In the United States in the early part of the 20th century, banks advertised “Christmas Club” accounts to encourage people to save for Christmas. It was a simple enough concept, in which people deposited a little bit each month, and then withdrew it in December. It was kind of a cute way of calling it a savings account, although I believe the bank didn’t allow the account holder to withdraw the funds until November or December, so it was kind of like a CD today. But that is not really the point I want to focus on.

Today I suggest that you calculate what you spent on Christmas gifts this past Christmas. You might have already tracked that through one of the Christmas gift tracker apps I recommended. Or, you might have kind of stuck your head in the sand and lost count. I did a little bit of both because I tracked my own expenses but I did not really track my husband’s expenses, partly because he bought me a gift and I didn’t want to spoil the surprise. But now it is January and so there is no reason why I can’t look at my bank statements and get a grip on reality. Figure out how much you spent and decide if that is a realistic budget for the Christmas that is coming up in 347 days. Well, less than 347 shopping and crafting days left. Once you’ve decided on your realistic budget, now you can divide that by 11 months and put away that amount from January through November. Or do 10 months for February to November, or January to October…or divide the amount by weeks – whatever makes sense for you.

Don’t forget you can supplement your Christmas budget with the ibotta app, which worked really well for me last year.

Now, where to put that savings? Many small banks and credit unions still offer “Christmas Club” accounts today! But read the terms and make sure they make sense for you. Some banks offer 1% interest on savings accounts, but then charge a 2% fee, so you’d actually save more money sticking cash in a shoebox under your bed. Sometimes putting the money in a shoebox/jar actually makes more sense. Decorate your shoebox/jar with a Christmas theme to help make it fun.

I like this post by Road Ninjas that sort of gamifies different ways to save $1000 or more over one year. My favorite is their money saving chart where you choose the amount to save each week. At my house our income is variable and this method makes the most sense for us.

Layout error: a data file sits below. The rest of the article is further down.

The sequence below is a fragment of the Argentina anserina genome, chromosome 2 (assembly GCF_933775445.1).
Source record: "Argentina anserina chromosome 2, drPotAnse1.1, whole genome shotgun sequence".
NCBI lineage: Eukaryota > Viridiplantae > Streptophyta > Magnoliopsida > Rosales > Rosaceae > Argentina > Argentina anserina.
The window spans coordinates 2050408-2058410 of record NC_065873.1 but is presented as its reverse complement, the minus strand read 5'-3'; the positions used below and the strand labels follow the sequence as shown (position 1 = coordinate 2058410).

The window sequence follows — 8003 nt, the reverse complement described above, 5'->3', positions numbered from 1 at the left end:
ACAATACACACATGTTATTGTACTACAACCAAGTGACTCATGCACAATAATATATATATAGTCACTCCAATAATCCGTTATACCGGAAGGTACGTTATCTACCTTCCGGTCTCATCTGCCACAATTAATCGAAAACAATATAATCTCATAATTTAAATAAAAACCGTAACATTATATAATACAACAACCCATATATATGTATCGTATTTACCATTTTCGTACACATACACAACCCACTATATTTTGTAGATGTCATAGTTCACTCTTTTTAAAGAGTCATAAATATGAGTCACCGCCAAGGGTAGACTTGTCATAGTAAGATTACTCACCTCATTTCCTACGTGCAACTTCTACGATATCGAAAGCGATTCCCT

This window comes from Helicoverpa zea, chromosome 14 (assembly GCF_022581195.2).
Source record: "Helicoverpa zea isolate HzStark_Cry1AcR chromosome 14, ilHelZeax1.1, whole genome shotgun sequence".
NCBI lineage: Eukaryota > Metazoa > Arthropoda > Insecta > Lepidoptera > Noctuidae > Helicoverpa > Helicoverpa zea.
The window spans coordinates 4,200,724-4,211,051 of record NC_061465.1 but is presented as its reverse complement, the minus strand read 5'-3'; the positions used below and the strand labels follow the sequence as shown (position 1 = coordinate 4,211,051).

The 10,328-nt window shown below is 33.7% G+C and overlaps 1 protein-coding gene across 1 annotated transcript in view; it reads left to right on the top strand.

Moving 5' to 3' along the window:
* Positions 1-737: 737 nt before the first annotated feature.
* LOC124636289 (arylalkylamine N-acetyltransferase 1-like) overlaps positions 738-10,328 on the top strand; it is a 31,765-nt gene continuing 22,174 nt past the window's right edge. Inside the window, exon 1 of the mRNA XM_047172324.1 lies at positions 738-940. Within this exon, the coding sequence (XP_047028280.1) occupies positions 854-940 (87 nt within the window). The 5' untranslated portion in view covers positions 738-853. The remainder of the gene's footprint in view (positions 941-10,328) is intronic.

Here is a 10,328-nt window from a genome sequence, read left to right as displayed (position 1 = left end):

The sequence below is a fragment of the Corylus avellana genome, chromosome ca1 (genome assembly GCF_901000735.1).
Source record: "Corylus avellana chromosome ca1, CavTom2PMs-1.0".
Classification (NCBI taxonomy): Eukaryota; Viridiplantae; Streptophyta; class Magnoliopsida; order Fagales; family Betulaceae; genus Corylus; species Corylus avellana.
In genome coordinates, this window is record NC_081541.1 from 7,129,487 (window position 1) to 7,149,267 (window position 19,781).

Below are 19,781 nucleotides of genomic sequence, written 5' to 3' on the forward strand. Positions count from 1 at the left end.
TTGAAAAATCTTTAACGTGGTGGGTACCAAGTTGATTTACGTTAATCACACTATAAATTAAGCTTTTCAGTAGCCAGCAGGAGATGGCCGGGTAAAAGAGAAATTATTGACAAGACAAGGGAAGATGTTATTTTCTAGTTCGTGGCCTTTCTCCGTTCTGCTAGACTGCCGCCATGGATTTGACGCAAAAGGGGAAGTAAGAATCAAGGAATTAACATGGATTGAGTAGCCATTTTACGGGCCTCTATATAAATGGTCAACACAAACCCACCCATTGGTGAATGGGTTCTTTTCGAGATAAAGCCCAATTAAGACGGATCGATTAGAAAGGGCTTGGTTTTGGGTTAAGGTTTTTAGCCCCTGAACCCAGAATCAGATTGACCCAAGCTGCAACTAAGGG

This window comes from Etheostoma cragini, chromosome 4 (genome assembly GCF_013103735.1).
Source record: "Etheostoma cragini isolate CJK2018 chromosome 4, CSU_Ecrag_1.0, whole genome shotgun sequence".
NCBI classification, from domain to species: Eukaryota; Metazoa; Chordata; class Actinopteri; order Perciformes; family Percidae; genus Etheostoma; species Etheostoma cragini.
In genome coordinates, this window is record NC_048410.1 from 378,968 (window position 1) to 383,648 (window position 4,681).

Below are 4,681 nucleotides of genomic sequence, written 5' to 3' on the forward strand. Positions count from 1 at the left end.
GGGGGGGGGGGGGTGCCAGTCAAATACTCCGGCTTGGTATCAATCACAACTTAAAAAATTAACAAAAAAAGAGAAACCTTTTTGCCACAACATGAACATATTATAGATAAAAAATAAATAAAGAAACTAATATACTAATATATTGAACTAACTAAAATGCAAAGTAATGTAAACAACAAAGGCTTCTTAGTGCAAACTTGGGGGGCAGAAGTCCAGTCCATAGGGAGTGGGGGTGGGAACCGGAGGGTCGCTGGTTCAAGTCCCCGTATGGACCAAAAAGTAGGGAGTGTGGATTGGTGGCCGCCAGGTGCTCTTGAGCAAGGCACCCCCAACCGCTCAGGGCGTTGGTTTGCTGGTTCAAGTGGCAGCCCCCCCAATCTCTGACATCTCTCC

So, to recap step by step: 1) Be honest about what you spent for the past Christmas. Include gifts, food, travel expenses, decorations.  2) Figure out how much cash you want for next Christmas. 3) Decide when you want to have that goal completed. November 1? December 1? Black Friday? 4) Figure out how many weeks/months/paychecks you have from now until that date. 5) Decide if it makes sense for you to save the same exact amount each week/month/paycheck, or if you will use a different method. 6) See if your bank offers a savings account or Christmas Club account or similar, that actually makes sense and helps you save money and possibly earn interest. Don’t choose an account with fees. A separate account is very helpful, and that’s what I do, but if it doesn’t work out then a savings jar is great too. 7) Try to automate the deposits if you can.

And have fun with it! Make it a game so you are more likely to do it.

 

 

You might also like these posts…

Quarterly Planning

Schedule your quarterly planning session. Choose a day in April to plan your next 3 months, or do it today, if you can. Sit down with your calendar and review April, May, and June. Review your appointments, upcoming birthdays, anniversaries, cards to send. Go over...

April week one – plans and supplies

This week we begin a new month and a new calendar quarter. Dividing the year in this fashion helps us to feel that “new year” feeling more than once annually. This is an especially fun quarter for fresh starts because we can’t help but feel new when spring is visually...

Start planning for Easter Sunday

Easter Sunday is one month away! Start planning the most elaborate Victorian Easter egg hunt. (Not an affiliate link.) Or just a small Easter egg hunt. I just find that it helps if you plan it in advance. Last year I did an egg hunt with clues. Some of my clues...